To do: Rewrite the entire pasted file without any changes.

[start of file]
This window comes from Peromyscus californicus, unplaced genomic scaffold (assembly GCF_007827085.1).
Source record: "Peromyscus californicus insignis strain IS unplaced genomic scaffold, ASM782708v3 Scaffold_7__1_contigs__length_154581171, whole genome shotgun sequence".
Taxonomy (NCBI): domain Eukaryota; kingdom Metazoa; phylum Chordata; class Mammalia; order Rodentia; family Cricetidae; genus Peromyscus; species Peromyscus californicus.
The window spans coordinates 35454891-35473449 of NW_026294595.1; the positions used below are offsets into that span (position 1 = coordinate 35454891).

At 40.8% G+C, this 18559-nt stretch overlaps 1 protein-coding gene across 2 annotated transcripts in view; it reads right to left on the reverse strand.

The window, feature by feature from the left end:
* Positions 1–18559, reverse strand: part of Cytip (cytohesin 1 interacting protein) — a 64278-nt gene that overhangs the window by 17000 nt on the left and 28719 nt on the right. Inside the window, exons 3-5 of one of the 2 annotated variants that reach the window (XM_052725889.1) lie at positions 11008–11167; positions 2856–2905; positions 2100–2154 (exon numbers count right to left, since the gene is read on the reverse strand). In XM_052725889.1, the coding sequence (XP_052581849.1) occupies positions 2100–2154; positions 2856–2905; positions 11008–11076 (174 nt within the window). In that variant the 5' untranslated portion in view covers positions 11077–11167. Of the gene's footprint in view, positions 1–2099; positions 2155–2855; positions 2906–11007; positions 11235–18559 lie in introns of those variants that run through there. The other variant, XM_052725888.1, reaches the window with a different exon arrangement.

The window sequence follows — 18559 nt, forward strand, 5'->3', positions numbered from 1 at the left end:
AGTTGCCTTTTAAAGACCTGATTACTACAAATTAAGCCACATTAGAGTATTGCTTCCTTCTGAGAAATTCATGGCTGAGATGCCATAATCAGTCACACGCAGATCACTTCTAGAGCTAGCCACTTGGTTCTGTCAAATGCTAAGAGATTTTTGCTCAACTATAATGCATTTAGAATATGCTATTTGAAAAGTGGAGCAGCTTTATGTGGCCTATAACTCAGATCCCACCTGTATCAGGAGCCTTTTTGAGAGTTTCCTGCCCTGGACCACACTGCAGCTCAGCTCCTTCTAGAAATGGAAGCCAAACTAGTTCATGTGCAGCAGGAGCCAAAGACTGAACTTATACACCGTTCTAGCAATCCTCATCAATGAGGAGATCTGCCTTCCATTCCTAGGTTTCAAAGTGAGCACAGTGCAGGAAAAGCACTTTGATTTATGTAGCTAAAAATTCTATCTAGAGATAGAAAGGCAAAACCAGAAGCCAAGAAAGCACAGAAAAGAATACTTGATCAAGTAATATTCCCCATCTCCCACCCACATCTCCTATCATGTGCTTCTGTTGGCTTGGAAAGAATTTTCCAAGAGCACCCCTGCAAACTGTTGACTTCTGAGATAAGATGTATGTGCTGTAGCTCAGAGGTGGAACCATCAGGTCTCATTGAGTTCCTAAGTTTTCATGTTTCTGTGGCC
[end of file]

This window comes from Peromyscus californicus, unplaced genomic scaffold (assembly GCF_007827085.1).
Source record: "Peromyscus californicus insignis strain IS unplaced genomic scaffold, ASM782708v3 Scaffold_7__1_contigs__length_154581171, whole genome shotgun sequence".
Taxonomy (NCBI): domain Eukaryota; kingdom Metazoa; phylum Chordata; class Mammalia; order Rodentia; family Cricetidae; genus Peromyscus; species Peromyscus californicus.
The window spans coordinates 35454891-35473449 of NW_026294595.1; the positions used below are offsets into that span (position 1 = coordinate 35454891).

At 40.8% G+C, this 18559-nt stretch overlaps 1 protein-coding gene across 2 annotated transcripts in view; it reads right to left on the reverse strand.

The window, feature by feature from the left end:
* Positions 1–18559, reverse strand: part of Cytip (cytohesin 1 interacting protein) — a 64278-nt gene that overhangs the window by 17000 nt on the left and 28719 nt on the right. Inside the window, exons 3-5 of one of the 2 annotated variants that reach the window (XM_052725889.1) lie at positions 11008–11167; positions 2856–2905; positions 2100–2154 (exon numbers count right to left, since the gene is read on the reverse strand). In XM_052725889.1, the coding sequence (XP_052581849.1) occupies positions 2100–2154; positions 2856–2905; positions 11008–11076 (174 nt within the window). In that variant the 5' untranslated portion in view covers positions 11077–11167. Of the gene's footprint in view, positions 1–2099; positions 2155–2855; positions 2906–11007; positions 11235–18559 lie in introns of those variants that run through there. The other variant, XM_052725888.1, reaches the window with a different exon arrangement.

The window sequence follows — 18559 nt, forward strand, 5'->3', positions numbered from 1 at the left end:
AGTTGCCTTTTAAAGACCTGATTACTACAAATTAAGCCACATTAGAGTATTGCTTCCTTCTGAGAAATTCATGGCTGAGATGCCATAATCAGTCACACGCAGATCACTTCTAGAGCTAGCCACTTGGTTCTGTCAAATGCTAAGAGATTTTTGCTCAACTATAATGCATTTAGAATATGCTATTTGAAAAGTGGAGCAGCTTTATGTGGCCTATAACTCAGATCCCACCTGTATCAGGAGCCTTTTTGAGAGTTTCCTGCCCTGGACCACACTGCAGCTCAGCTCCTTCTAGAAATGGAAGCCAAACTAGTTCATGTGCAGCAGGAGCCAAAGACTGAACTTATACACCGTTCTAGCAATCCTCATCAATGAGGAGATCTGCCTTCCATTCCTAGGTTTCAAAGTGAGCACAGTGCAGGAAAAGCACTTTGATTTATGTAGCTAAAAATTCTATCTAGAGATAGAAAGGCAAAACCAGAAGCCAAGAAAGCACAGAAAAGAATACTTGATCAAGTAATATTCCCCATCTCCCACCCACATCTCCTATCATGTGCTTCTGTTGGCTTGGAAAGAATTTTCCAAGAGCACCCCTGCAAACTGTTGACTTCTGAGATAAGATGTATGTGCTGTAGCTCAGAGGTGGAACCATCAGGTCTCATTGAGTTCCTAAGTTTTCATGTTTCTGTGGCC